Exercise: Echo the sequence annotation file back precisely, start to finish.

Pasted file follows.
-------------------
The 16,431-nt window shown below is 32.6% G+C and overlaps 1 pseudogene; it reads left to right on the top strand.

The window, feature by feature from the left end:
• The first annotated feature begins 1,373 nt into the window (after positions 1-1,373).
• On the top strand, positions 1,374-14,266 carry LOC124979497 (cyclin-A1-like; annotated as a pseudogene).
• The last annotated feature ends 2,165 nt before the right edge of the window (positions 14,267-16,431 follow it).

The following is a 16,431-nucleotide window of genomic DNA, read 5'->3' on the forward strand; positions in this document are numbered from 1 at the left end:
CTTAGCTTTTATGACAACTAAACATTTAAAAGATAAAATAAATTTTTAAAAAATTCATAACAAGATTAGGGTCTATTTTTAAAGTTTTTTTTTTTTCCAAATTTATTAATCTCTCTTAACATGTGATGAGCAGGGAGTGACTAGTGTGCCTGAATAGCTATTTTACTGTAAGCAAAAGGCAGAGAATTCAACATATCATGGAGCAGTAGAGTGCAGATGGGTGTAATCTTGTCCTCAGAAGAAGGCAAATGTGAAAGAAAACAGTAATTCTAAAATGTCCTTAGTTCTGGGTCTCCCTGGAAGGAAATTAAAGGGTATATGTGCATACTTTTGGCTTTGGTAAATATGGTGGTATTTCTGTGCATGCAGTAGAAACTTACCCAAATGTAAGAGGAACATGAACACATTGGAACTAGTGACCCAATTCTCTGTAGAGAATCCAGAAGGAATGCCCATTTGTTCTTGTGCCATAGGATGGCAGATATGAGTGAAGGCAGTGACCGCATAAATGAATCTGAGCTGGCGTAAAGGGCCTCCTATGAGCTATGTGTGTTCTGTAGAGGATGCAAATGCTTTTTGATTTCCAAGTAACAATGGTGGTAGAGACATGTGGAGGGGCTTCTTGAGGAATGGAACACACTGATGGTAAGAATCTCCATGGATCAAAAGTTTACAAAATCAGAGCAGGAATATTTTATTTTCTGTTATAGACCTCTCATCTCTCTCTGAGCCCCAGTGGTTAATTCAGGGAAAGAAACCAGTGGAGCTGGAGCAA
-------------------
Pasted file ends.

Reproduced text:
The 16,431-nt window shown below is 32.6% G+C and overlaps 1 pseudogene; it reads left to right on the top strand.

The window, feature by feature from the left end:
• The first annotated feature begins 1,373 nt into the window (after positions 1-1,373).
• On the top strand, positions 1,374-14,266 carry LOC124979497 (cyclin-A1-like; annotated as a pseudogene).
• The last annotated feature ends 2,165 nt before the right edge of the window (positions 14,267-16,431 follow it).

The following is a 16,431-nucleotide window of genomic DNA, read 5'->3' on the forward strand; positions in this document are numbered from 1 at the left end:
CTTAGCTTTTATGACAACTAAACATTTAAAAGATAAAATAAATTTTTAAAAAATTCATAACAAGATTAGGGTCTATTTTTAAAGTTTTTTTTTTTTCCAAATTTATTAATCTCTCTTAACATGTGATGAGCAGGGAGTGACTAGTGTGCCTGAATAGCTATTTTACTGTAAGCAAAAGGCAGAGAATTCAACATATCATGGAGCAGTAGAGTGCAGATGGGTGTAATCTTGTCCTCAGAAGAAGGCAAATGTGAAAGAAAACAGTAATTCTAAAATGTCCTTAGTTCTGGGTCTCCCTGGAAGGAAATTAAAGGGTATATGTGCATACTTTTGGCTTTGGTAAATATGGTGGTATTTCTGTGCATGCAGTAGAAACTTACCCAAATGTAAGAGGAACATGAACACATTGGAACTAGTGACCCAATTCTCTGTAGAGAATCCAGAAGGAATGCCCATTTGTTCTTGTGCCATAGGATGGCAGATATGAGTGAAGGCAGTGACCGCATAAATGAATCTGAGCTGGCGTAAAGGGCCTCCTATGAGCTATGTGTGTTCTGTAGAGGATGCAAATGCTTTTTGATTTCCAAGTAACAATGGTGGTAGAGACATGTGGAGGGGCTTCTTGAGGAATGGAACACACTGATGGTAAGAATCTCCATGGATCAAAAGTTTACAAAATCAGAGCAGGAATATTTTATTTTCTGTTATAGACCTCTCATCTCTCTCTGAGCCCCAGTGGTTAATTCAGGGAAAGAAACCAGTGGAGCTGGAGCAA